Stuart Hall School

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Stuart Hall School
Stuart Hall (Old Main) Staunton VA.JPG
Address
235 W. Frederick St.
Staunton, Virginia 24401
United States
Information
Type Independent Secondary, Boarding
Established 1844
Head of school Mark H. Eastham
Grades PK12
Average class size 15
Campus Urban, 8 Acres
Color(s) Red & White          
Nickname Dragons, Stu
Accreditation Virginia Association of Independent Schools
Affiliation National Association of Independent Schools
Website
Old Main
Stuart Hall School is located in Virginia
Stuart Hall School
Stuart Hall School is located in the US
Stuart Hall School
Location 235 W. Frederick St., Staunton, Virginia
Coordinates 38°9′1″N 79°4′36″W / 38.15028°N 79.07667°W / 38.15028; -79.07667Coordinates: 38°9′1″N 79°4′36″W / 38.15028°N 79.07667°W / 38.15028; -79.07667
Area less than one acre
Built 1865 (1865)
Architectural style Greek Revival
NRHP Reference # 74002246[1]
VLR # 132-0011
Significant dates
Added to NRHP August 13, 1974
Designated VLR February 21, 1974[2]

Stuart Hall School in Staunton, Virginia is a co-ed school for students grades PreK-12, and offers a boarding program from grades 8-12. Stuart Hall was originally founded by the Episcopal church as the Virginia Female Institute in 1844. It was renamed in 1907 in honor of its most famous headmistress, Flora Cooke Stuart, the widow of Confederate cavalry leader Maj. Gen. J. E. B. Stuart.

History[edit]

Originally named the Virginia Female Institute, Stuart Hall has its origins in Mrs. Sheffey’s 1831 school, which held classes in her Staunton home.

During the American Civil War the school’s building was used to house the Virginia School for the Deaf and the Blind while VSDB’s building was being used as a hospital. During this time students attended classes in a nearby home in Staunton.

Old Main is a two-story, five bay, brick Greek Revival style building completed in 1846. It features an impressive two-story, three bay, Doric order portico with a simple heavy frieze supported by four paneled piers.[3] It was added to the National Register of Historic Places in 1974.[1] "Old Main" is a common nickname for Stuart Hall.[4][5] It is located in the Newtown Historic District.

Under the direction of Mrs. Gen. J.E.B. Stuart from 1880-1899, the school persevered through the economic and social times following the Civil War. Mrs. Stuart revised the curriculum and raised the standards of scholarship.

From 1899 to 1915, the principal was Maria Pendleton Duval,[6] Mrs. Stuart’s cousin, and the first faculty advisor to ELA, the student group that founded the library in 1882. Under Miss Duval’s leadership, the school was renamed “Stuart Hall” in 1907 and was expanded to include grades K through 12 with boys being admitted into the lower school.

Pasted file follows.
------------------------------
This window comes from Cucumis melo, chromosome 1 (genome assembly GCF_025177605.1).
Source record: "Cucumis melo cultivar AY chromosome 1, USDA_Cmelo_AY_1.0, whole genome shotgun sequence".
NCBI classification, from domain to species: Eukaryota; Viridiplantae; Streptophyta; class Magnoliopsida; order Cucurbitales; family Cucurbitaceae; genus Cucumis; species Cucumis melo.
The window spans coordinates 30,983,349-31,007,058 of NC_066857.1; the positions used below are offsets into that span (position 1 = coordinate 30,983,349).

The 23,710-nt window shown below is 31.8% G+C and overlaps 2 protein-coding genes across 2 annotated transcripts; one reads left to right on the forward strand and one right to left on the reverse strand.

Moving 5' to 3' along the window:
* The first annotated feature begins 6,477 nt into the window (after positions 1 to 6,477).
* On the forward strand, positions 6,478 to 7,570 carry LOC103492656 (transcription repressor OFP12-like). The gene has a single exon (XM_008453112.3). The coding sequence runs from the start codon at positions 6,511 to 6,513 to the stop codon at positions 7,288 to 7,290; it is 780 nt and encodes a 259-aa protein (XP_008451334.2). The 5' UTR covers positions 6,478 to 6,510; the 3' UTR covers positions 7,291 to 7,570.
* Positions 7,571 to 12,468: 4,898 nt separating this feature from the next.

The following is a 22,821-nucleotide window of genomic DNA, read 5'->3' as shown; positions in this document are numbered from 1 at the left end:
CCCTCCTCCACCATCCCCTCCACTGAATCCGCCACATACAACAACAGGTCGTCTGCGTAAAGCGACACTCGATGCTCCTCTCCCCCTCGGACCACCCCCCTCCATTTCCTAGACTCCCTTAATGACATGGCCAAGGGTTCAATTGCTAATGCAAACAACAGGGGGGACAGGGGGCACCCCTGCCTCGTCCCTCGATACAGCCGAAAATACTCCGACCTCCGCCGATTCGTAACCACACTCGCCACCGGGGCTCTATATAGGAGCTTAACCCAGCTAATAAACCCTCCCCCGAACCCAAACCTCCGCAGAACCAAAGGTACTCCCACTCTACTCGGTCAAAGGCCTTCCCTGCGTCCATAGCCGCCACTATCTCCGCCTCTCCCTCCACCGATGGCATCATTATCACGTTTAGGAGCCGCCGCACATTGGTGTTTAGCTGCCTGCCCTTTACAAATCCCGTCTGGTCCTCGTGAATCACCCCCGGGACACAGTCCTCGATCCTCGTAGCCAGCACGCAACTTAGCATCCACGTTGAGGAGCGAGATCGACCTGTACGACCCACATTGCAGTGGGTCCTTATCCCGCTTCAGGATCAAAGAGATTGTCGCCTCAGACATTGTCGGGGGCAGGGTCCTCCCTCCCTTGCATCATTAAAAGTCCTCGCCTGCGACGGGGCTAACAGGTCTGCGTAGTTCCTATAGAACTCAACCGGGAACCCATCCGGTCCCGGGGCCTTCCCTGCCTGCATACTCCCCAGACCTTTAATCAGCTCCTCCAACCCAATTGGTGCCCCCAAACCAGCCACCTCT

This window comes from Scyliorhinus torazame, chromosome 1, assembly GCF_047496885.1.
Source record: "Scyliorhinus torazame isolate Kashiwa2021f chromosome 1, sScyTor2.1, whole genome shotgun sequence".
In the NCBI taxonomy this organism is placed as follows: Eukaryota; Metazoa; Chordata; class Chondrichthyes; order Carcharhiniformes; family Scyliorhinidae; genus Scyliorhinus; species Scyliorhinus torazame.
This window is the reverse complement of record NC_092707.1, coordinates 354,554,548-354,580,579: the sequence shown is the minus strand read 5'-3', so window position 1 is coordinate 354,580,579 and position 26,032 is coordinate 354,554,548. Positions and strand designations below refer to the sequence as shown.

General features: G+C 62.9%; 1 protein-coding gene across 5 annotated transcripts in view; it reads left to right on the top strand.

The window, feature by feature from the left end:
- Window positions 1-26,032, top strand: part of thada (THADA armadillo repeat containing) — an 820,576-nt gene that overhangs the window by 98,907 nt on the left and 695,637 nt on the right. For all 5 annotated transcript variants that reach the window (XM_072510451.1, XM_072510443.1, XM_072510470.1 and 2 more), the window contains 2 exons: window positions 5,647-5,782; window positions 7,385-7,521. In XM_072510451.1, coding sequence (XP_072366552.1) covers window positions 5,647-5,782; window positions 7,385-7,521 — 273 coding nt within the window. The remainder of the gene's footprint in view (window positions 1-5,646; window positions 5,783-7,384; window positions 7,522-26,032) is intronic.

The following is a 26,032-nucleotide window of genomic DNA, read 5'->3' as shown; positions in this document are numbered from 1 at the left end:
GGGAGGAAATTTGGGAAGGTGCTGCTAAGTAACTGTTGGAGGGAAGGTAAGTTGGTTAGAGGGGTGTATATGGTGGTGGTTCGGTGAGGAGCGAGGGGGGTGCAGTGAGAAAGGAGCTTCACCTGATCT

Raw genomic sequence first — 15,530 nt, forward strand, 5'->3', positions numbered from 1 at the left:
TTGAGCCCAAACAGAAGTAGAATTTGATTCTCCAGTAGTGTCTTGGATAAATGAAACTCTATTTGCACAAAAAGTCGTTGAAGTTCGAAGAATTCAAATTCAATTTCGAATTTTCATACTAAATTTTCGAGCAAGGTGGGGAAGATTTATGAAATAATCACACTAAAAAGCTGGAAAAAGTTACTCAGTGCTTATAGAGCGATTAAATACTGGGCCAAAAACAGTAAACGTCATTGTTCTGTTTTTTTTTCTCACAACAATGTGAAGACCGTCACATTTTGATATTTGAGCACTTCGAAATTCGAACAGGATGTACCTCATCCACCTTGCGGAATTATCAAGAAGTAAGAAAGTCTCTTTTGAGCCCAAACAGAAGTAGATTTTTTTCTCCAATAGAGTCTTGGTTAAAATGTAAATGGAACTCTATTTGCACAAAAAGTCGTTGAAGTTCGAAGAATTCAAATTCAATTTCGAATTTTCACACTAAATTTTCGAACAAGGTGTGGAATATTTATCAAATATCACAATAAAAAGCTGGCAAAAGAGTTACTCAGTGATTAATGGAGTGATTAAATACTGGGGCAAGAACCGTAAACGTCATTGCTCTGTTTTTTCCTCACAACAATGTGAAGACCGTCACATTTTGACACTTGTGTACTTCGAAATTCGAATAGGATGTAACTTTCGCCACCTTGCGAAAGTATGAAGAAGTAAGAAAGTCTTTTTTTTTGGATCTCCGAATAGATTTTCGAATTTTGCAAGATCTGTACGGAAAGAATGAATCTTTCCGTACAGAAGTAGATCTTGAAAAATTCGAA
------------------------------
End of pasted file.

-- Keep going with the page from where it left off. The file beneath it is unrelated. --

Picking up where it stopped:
In 1940 the Lower School was discontinued. In 1992, the School opened a Middle School serving male and female day students in grades 6-8. In 1999 boys were accepted as day students into the Upper School. In 2007, Stuart Hall School merged with Hunter McGuire School and again became a K-12 independent school. A Pre-Kindergarten class was added in 2008.

Current operations[edit]

Stuart Hall is a private boarding and day school. It provides co-ed boarding (grades 8-12), and co-ed day schooling (grades PreK-12). In 2003, Stuart Hall School became a member of the Church Schools of the Diocese of Virginia. Keeping with its roots in the Anglican tradition and Episcopal Church, Stuart Hall's membership to this distinguished network of schools helps it strengthen its mission and its community across the state and the nation.

Stuart Hall boarding students come from all over the United States. Stuart Hall (known by the students as STU), also boards international students who come from several countries and continents outside of the US, including Canada, Africa, Korea, China and Mexico. Stuart Hall is located near Mary Baldwin College, at 235 W. Frederick Street in Staunton. Because of this proximity, students in 11th and 12th grades have the opportunity to participate in classes at the College.

The students and staff participate in traditions that existed since the school first opened. Most of the traditions, such as Ring Banquet (giving of the class rings), Junior-Senior Banquet, Loving Cup, and even graduation, are planned by students and faculty members. The school also holds the Red and White competition, which is a friendly competition between students and faculty which helps promote school spirit.

Notable alumni[edit]

Notable Heads of School[edit]

Its principal from 1847 to 1848 was Benjamin Blake Minor (1818–1905). Henry Scharf (1822–1887) was Instructor of Elocution in early February 1872.[7]

References[edit]

  1. ^ a b National Park Service (2010-07-09). "National Register Information System". National Register of Historic Places. National Park Service. 
  2. ^ "Virginia Landmarks Register". Virginia Department of Historic Resources. Retrieved March 19, 2013. 
  3. ^ Virginia Historic Landmarks Commission Staff (January 1974). "National Register of Historic Places Inventory/Nomination: Old Main" (PDF). Virginia Department of Historic Resources.  and Accompanying photo
  4. ^ http://www.stuarthallschool.org/history-school
  5. ^ http://www.newsleader.com/article/20000807/HISTORY/8070301/Mrs-Sheffey-founds-school-later-became-Stuart-Hall
  6. ^ "Stuart Hall". The Independent. July 6, 1914. Retrieved August 1, 2012. 
  7. ^ The Education Journal of Virginia, p. 197 https://books.google.com/books?id=3w8SAAAAYAAJ&dq=virginia+female+institute+henry+scharf&source=gbs_navlinks_s

External links[edit]